Five Things to Know about Diabetes and Breastfeeding

BreastfeedingAugust is National Breastfeeding Month, established in 2011 by the United States Breastfeeding CommitteeThis image is associated with an external link. to help achieve their mission “to improve the Nation’s health by working collaboratively to protect, promote and support breastfeeding.”

According to the Centers for Disease Control and PreventionThis image is associated with an external link., breastfeeding rates in the United States are on the rise. In 2011, 79 percent of all U.S. babies were breast-fed.

The experience of breastfeeding can be special for many reasons. But if you’re a mom out there with type 1 or 2 diabetes, or who developed gestational diabetes during pregnancy, you may have a lot of questions. No worries—in honor of this month, we’re here to offer some answers!

Here are our top five questions about breastfeeding and diabetes:

1. What are the benefits of breastfeeding for me as a mom?

Breastfeeding is good for any mother, with or without diabetes, as it can help you recover after birth. The hormone oxytocin, released during breastfeeding, will help a mom feel better physically and emotionally.

It may also help you lose any weight you gained during pregnancy, although you shouldn’t try to lose it too quickly. While breastfeeding, it’s important that you get the right amounts of fluids, protein, vitamins and minerals. Develop a meal plan with a dietician that will allow you to achieve gradual weight loss and still be successful at breastfeeding.

Breastfeeding can also decrease a mother’s risk of breast and ovarian cancer, heart disease, osteoporosis, rheumatoid arthritis and type 2 diabetes—and the longer you breastfeed, the lower your risk.

2. What about the benefits of breastfeeding for my baby?

Breast milk is widely considered to be the most beneficial source of nutrients and vitamins for infants. The American Academy of Pediatrics recommendsThis image is associated with an external link. breastfeeding exclusively for the first six months after birth, followed by continued breastfeeding with other foods for at least a full year.

Studies have shown breastfeeding can also help protect newborns from certain illnesses, including high respiratory infections, high blood pressure, asthma, atopy (a disorder marked by the tendency to develop allergic reactions) and type 2 diabetes.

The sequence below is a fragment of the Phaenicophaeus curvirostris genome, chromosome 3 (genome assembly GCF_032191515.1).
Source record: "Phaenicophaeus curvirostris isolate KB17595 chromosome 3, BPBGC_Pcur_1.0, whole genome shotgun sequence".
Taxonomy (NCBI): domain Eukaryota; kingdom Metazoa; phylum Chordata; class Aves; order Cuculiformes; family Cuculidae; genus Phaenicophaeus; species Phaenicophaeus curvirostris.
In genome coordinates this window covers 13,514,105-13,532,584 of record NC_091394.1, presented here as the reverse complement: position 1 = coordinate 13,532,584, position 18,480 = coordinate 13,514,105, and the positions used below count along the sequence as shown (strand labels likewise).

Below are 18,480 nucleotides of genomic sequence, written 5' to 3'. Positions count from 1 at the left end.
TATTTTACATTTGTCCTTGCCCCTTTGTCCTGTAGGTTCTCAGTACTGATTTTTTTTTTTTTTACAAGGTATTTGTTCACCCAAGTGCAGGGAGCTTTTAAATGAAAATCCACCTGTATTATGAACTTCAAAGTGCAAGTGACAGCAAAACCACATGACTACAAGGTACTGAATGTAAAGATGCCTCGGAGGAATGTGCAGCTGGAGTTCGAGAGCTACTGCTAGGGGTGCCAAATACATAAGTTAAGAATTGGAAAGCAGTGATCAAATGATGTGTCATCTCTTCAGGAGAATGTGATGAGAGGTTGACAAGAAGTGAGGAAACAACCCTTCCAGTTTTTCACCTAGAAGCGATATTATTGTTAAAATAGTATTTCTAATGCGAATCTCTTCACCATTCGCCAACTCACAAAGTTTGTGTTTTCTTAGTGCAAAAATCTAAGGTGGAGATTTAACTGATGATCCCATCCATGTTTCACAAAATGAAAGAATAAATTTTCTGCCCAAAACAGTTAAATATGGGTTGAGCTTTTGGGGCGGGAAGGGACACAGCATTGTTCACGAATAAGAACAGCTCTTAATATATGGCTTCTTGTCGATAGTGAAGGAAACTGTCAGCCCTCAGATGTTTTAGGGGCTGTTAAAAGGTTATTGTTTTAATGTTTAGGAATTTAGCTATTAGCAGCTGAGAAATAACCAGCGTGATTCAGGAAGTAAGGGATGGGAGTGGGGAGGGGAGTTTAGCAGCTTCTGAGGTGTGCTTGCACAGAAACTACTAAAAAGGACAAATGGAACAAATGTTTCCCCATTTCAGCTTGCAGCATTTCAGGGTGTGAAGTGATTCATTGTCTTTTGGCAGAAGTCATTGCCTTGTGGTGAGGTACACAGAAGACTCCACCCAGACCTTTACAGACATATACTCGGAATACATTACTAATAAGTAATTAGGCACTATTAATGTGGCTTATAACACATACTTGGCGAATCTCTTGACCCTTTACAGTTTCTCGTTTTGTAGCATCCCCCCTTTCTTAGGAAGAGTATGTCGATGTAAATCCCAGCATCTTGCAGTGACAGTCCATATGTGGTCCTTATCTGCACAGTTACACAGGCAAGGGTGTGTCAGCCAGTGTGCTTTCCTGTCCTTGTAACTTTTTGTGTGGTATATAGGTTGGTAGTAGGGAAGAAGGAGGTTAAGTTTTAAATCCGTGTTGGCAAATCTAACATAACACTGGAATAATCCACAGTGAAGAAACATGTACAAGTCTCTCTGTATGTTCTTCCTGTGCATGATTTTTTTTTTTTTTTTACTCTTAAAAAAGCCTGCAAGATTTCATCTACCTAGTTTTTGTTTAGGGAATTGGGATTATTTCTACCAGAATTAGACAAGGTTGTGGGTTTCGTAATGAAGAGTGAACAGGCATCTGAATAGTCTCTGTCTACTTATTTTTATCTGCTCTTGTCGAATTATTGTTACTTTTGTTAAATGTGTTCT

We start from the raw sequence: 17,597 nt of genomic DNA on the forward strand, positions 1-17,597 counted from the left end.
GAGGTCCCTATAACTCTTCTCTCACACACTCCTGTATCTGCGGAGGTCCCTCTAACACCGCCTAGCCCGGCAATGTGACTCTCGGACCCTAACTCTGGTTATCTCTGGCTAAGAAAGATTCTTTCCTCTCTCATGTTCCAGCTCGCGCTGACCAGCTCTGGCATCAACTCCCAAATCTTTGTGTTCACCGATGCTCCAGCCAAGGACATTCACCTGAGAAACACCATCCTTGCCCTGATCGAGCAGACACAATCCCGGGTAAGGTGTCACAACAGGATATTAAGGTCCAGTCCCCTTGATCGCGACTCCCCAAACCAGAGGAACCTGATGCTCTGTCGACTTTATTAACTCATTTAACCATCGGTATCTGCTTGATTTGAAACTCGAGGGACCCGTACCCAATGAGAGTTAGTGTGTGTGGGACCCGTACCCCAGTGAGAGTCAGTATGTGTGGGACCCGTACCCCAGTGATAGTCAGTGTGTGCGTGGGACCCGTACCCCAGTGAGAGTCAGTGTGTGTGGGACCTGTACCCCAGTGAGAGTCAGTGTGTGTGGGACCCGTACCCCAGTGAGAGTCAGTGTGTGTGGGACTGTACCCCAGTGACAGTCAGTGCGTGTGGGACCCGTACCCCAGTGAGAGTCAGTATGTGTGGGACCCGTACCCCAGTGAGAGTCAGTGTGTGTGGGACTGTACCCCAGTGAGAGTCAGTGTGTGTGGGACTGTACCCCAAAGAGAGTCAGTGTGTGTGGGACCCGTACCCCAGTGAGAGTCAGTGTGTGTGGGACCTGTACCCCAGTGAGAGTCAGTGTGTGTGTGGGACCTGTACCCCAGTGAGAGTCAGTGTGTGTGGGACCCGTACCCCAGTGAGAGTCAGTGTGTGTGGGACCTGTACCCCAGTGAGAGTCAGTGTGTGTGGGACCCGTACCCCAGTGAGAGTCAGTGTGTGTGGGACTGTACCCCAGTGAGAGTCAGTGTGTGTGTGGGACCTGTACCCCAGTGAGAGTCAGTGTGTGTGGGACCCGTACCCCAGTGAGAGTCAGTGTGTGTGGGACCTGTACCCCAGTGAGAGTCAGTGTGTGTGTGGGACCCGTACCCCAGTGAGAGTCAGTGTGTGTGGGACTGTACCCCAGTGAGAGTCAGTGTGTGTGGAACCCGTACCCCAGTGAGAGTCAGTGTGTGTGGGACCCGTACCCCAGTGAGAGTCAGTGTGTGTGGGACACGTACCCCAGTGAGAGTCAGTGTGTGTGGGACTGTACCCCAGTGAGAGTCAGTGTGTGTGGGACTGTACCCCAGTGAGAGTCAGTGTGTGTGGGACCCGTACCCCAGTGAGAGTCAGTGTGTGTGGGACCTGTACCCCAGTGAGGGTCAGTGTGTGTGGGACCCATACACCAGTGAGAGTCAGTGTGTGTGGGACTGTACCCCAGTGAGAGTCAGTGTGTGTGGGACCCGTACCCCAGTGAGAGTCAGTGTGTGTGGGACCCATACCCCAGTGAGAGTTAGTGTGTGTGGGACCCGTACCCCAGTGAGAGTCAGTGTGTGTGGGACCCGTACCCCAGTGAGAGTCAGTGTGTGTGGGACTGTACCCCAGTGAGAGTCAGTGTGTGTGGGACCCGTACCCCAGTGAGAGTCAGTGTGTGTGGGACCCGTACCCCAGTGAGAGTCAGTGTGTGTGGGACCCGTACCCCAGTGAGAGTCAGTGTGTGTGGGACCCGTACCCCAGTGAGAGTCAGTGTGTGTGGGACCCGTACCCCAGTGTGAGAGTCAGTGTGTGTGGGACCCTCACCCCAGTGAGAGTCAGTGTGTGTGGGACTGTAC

3. Should I be worried about breastfeeding affecting my diabetes management? What about the medications I take?

Breastfeeding is good for women with diabetes, but it may make your blood glucose a little harder to predict. To help prevent low blood glucose levels due to breastfeeding, try these tips:

  • Plan to have a snack before or during nursing.
  • Drink enough fluids (plan to sip a glass of water or another caffeine-free drink while nursing).
  • Keep something to treat low blood glucose nearby when you nurse, so you don’t have to stop a feeding to treat a low.

If you have type 1 or type 2 diabetes and use either insulin or other blood glucose lowering-medications, it’s important to understand the safety of these medications while breastfeeding. Most medications used to treat diabetes can be safely used during breastfeeding. But check with your doctor to find out if your medications are okay to continue using while breastfeeding.

4. Can I breastfeed if I had gestational diabetes?

Yes! In fact, it is highly recommended that moms with gestational diabetes breastfeed as well (unless your health care provider advises otherwise), as it can help lower blood glucose levels in the period soon after birth.

A recent studyThis image is associated with an external link. shows evidence that breastfeeding mothers with gestational diabetes have improved lipid and blood glucose levels for the first three months after their baby is born.

Another recent study presented at the American Diabetes Association’s 74th Scientific Sessions in June found that women diagnosed with gestational diabetes could lower their risk for later developing type 2 diabetes by breastfeeding. Those who breastfed exclusively lowered their risk by 50 percent, while those who breastfed most of the time but used some formula lowered their risk by 26 percent.

5. What if I’m not able to breastfeed or don’t feel comfortable?

Breastfeeding may not be possible for all women, so don’t be discouraged if you’re not able to. For many moms, the decision to breastfeed or formula-feed is based on their comfort level, lifestyle and specific medical considerations.

Whatever your decision, make sure it is the right one for you and your child. For women who are able to breastfeed or who would like to, now is a great time to learn more about the benefits of this part of new motherhood.

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Want to share your own breastfeeding experiences? Leave a comment below!

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One Response to Five Things to Know about Diabetes and Breastfeeding

  1. Lady Imp says:

    Is it legit that type 1 diabetics have problems with low milk supply? I tried so hard to breastfeed my daughter, but I just wasn’t producing. I had to give up. 🙁

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